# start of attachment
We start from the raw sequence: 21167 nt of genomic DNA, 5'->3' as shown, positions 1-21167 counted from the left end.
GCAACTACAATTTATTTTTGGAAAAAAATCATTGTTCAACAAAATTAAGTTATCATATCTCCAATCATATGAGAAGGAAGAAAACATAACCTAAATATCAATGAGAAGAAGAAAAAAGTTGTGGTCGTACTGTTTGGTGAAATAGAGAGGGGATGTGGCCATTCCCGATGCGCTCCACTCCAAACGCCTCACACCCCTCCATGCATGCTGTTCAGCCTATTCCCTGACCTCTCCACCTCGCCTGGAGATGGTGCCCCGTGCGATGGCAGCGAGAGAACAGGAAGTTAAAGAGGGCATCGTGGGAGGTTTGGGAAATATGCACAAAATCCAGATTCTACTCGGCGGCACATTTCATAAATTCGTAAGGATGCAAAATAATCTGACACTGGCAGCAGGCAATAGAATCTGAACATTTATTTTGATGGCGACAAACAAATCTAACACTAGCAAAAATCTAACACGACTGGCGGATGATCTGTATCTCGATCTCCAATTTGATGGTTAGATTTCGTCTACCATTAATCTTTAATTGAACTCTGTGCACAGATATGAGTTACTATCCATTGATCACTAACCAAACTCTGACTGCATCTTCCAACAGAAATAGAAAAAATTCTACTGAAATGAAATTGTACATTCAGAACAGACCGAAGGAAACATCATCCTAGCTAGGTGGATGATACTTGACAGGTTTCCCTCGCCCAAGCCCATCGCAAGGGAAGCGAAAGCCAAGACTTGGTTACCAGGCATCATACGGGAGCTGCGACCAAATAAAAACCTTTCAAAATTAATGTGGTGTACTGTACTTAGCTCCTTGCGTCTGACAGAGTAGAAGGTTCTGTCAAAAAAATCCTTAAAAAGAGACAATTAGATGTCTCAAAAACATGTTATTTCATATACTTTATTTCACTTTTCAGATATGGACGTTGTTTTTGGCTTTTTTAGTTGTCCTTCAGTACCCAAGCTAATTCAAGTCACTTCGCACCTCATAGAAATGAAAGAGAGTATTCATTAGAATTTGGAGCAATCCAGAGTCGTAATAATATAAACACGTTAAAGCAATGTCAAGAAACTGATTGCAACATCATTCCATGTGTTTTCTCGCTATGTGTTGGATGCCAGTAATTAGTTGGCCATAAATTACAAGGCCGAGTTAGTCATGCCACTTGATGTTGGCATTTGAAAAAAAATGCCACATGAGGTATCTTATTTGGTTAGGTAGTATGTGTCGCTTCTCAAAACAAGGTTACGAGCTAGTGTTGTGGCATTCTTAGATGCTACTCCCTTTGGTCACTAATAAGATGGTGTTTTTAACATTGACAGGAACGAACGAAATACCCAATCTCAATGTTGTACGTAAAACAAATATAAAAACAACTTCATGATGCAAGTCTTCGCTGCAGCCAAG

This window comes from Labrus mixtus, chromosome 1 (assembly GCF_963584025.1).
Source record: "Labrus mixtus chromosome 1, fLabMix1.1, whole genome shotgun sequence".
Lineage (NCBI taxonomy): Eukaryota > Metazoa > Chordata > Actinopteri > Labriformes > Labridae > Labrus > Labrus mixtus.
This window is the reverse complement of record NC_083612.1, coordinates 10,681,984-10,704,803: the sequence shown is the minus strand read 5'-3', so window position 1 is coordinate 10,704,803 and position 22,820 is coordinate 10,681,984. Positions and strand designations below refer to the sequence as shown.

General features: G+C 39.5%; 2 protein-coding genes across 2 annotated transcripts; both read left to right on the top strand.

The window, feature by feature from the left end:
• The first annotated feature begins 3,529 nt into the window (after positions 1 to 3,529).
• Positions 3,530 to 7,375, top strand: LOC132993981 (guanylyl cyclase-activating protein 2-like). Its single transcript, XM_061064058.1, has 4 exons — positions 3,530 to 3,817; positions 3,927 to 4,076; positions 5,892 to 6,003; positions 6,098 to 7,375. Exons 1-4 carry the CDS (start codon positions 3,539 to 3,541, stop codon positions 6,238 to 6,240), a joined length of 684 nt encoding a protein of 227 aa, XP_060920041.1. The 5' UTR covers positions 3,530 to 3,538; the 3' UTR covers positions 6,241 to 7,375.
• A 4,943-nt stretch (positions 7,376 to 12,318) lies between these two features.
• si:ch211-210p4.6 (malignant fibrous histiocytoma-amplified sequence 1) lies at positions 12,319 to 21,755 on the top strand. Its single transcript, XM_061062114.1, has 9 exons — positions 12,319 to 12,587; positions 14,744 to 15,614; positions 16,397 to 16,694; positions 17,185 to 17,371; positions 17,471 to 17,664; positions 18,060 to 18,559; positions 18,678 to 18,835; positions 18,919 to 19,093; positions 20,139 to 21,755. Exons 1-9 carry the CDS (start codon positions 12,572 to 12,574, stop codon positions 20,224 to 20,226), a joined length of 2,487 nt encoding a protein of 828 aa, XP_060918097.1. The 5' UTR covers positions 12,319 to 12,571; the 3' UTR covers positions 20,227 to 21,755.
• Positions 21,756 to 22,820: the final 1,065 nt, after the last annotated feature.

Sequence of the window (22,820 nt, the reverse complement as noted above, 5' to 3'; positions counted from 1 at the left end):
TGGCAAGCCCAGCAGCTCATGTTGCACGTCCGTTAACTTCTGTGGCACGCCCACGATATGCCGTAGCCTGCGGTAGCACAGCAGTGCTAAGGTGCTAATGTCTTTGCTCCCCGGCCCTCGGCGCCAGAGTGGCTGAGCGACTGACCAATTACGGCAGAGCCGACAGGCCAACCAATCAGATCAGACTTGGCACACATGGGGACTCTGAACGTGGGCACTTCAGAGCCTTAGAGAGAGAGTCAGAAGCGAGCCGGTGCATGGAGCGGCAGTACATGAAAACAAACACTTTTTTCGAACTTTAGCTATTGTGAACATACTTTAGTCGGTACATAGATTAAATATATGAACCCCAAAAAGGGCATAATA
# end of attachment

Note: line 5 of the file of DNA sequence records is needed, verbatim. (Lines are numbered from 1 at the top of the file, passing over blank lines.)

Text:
Lineage (NCBI taxonomy): Eukaryota > Metazoa > Chordata > Actinopteri > Labriformes > Labridae > Labrus > Labrus mixtus.